NATALA DE-LONG BAS, CGNEWS: Two years into the Arab Spring and what advances have really been made by women in their battle for equality?
KHALED FATTAH, TABSIR: There is a lazy shorthand in much Western reporting on the Middle East, particularly when it comes to describing the influence of tribes
FATEMEH FAKHRAIE, CGNEWS: I see no contradiction in being both a Muslim and a feminist. Unfortunately, many other people do…
ALEXANDER MCNABB: Gulf News’ editor Abdul Hamid Ahmad points out not all Dubai candidates have been active. “They do not have the motivation..”
JOSEPH MAYTON, CGNEWS: Sectarian interpretation of the country’s history is a big problem in Egyptian education. An approach that recognises and celebrates the contribution of ‘the Other’ is long overdue.
MICHAEL J. TOTTEN: What exactly is the Muslim Brotherhood’s ‘game-plan’ for Egypt? One way of finding out is to talk to former loyalists…
NATANA J.DELONG-BAS, CGNEWS: First ‘Islamic terrorists’ were to blame for the Norway massacre, then they weren’t. The fear engendered by Islamophobes has, however, real consequences
NATANA J.DeLONG-BAS, CGNEWS: The campaign to improve women’s rights in the Kingdom has focused on the issue of driving but progress is being quietly made in other areas of Saudi life.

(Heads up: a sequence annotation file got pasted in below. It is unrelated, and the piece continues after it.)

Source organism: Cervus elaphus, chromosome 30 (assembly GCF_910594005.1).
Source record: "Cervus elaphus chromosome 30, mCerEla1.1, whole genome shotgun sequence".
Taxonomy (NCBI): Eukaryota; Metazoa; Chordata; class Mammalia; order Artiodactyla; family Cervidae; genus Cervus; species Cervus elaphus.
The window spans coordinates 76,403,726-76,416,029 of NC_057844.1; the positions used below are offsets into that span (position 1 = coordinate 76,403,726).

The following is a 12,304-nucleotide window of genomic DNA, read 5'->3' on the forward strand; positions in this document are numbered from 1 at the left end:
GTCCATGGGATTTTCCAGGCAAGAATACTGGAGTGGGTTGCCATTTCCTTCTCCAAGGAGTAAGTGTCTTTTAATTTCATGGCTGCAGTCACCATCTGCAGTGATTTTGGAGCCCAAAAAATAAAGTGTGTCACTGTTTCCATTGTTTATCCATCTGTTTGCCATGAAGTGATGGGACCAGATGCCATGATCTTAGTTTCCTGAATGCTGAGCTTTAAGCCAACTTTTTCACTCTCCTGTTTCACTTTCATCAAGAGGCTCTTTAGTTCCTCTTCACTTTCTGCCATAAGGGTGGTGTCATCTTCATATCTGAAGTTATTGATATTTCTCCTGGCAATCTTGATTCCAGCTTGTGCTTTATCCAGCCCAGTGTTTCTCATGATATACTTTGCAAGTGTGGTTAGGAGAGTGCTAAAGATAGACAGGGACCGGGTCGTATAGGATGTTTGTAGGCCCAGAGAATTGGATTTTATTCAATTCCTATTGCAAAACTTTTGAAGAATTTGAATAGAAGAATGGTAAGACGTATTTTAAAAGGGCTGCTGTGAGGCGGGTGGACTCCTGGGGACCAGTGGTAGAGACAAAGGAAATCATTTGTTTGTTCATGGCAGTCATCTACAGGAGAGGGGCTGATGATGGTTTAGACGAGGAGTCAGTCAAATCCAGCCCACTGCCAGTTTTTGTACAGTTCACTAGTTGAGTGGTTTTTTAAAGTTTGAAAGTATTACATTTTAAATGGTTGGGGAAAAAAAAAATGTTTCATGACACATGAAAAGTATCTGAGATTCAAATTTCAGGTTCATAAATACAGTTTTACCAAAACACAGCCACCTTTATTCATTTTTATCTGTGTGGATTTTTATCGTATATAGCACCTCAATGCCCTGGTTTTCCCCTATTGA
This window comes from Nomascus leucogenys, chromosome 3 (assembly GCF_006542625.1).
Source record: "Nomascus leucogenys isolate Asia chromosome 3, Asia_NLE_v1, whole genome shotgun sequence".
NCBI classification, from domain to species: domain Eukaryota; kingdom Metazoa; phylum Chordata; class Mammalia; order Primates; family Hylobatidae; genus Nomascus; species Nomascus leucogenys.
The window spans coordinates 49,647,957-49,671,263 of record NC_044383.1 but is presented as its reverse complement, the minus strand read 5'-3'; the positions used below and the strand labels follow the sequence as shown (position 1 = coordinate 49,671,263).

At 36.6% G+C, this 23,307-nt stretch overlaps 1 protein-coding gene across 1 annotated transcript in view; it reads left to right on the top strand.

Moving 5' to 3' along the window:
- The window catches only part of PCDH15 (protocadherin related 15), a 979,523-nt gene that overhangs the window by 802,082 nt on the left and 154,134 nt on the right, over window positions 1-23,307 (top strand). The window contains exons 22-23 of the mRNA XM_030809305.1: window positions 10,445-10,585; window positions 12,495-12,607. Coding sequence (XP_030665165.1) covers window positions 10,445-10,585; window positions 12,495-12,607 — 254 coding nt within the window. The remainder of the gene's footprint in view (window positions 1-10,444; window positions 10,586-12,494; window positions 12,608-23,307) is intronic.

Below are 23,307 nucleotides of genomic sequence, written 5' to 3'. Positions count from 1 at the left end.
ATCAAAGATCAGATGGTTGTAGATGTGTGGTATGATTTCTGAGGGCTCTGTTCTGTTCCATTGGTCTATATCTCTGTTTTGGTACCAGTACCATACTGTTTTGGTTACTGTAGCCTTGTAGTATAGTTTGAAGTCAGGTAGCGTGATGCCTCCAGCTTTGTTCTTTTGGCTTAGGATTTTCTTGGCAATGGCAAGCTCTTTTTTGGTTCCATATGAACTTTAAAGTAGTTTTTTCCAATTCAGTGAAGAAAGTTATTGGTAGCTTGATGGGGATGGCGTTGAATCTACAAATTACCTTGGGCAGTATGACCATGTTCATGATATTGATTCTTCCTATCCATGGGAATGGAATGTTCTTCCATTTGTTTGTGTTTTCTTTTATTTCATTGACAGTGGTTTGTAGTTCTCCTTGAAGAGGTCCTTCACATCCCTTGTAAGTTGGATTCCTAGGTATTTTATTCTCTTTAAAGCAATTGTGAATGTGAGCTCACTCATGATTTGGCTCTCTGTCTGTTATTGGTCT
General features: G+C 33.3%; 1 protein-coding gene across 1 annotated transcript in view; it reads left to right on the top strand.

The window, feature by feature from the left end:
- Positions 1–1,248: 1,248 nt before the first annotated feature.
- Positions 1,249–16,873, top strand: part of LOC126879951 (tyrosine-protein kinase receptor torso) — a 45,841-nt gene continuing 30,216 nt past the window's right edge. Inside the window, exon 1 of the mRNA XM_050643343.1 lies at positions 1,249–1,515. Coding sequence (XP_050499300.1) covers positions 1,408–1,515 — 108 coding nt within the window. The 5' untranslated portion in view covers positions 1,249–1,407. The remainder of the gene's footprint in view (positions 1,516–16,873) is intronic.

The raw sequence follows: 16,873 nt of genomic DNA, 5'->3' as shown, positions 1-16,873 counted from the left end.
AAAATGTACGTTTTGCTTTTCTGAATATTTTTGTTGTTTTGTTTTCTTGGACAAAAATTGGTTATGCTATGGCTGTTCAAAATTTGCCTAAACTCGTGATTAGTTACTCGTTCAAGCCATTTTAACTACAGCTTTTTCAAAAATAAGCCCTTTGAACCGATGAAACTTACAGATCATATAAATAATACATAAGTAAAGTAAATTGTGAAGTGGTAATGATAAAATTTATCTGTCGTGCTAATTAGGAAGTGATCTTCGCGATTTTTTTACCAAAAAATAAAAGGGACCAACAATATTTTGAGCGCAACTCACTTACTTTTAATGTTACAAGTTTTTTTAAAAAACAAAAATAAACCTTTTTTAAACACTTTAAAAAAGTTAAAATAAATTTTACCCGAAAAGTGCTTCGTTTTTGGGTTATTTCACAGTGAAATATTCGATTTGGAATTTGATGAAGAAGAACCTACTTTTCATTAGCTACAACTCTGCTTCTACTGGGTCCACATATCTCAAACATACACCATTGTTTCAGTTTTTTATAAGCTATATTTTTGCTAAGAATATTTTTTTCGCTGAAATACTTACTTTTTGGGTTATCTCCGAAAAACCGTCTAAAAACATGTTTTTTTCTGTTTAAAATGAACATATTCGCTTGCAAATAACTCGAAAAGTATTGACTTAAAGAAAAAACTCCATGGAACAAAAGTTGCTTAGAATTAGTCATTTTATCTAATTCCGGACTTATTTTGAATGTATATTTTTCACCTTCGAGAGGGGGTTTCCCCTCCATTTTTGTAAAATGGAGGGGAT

M. LYNX-QUALEY: The Arab Writers Union has listed the Top 100 Arabic novels. Puzzling, annoying, lists such as this are nevertheless fun.
ROB L. WAGNER: Religious conservatives’ disruptive behavior at the Riyadh Book Fair illustrates the Saudi government’s acceptance of intolerance as long as it doesn’t interfere with its push to modernize the country.
ALICE HACKMAN: She has been profiled by leading international publications but long before the world discovered Tawakkul Karman she was battling fearlessly in support of human rights.
CROSSROADS ARABIA: The passion for journalism remains, but today’s younger generation of aspiring journalists would be more picky as to where they would work…
CROSSROADS ARABIA: After 30 years in power, Mubarak appears no longer capable of providing a solution to Egypt. Rather, he is now the problem.
AHMED AL OMRAN: The wording may be clunky but the intent is clear. The Ministry of Culture and Information is looking to extend its control.
CROSSROADS ARABIA: Saudi media is taking note of the WikiLeaks phenomenon. This piece from Arab News reflects the best and smartest policy that the Saudi government could follow: refuse comment.